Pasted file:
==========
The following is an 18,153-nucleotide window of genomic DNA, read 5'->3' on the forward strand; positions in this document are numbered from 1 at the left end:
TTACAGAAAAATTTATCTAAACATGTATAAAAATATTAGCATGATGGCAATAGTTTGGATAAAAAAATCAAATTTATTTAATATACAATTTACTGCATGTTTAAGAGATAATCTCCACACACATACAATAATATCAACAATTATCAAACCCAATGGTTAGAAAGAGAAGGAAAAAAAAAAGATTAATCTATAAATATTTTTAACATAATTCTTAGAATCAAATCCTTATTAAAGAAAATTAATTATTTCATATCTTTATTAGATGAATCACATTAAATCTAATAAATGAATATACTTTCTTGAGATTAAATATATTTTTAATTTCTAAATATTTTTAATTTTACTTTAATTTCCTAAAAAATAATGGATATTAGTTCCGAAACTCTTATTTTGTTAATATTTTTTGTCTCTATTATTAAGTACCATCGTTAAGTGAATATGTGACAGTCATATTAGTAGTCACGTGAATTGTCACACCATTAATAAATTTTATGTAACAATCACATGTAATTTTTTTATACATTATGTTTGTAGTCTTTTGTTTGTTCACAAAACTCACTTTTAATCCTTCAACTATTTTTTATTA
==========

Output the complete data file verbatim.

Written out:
The following is an 18,153-nucleotide window of genomic DNA, read 5'->3' on the forward strand; positions in this document are numbered from 1 at the left end:
TTACAGAAAAATTTATCTAAACATGTATAAAAATATTAGCATGATGGCAATAGTTTGGATAAAAAAATCAAATTTATTTAATATACAATTTACTGCATGTTTAAGAGATAATCTCCACACACATACAATAATATCAACAATTATCAAACCCAATGGTTAGAAAGAGAAGGAAAAAAAAAAGATTAATCTATAAATATTTTTAACATAATTCTTAGAATCAAATCCTTATTAAAGAAAATTAATTATTTCATATCTTTATTAGATGAATCACATTAAATCTAATAAATGAATATACTTTCTTGAGATTAAATATATTTTTAATTTCTAAATATTTTTAATTTTACTTTAATTTCCTAAAAAATAATGGATATTAGTTCCGAAACTCTTATTTTGTTAATATTTTTTGTCTCTATTATTAAGTACCATCGTTAAGTGAATATGTGACAGTCATATTAGTAGTCACGTGAATTGTCACACCATTAATAAATTTTATGTAACAATCACATGTAATTTTTTTATACATTATGTTTGTAGTCTTTTGTTTGTTCACAAAACTCACTTTTAATCCTTCAACTATTTTTTATTA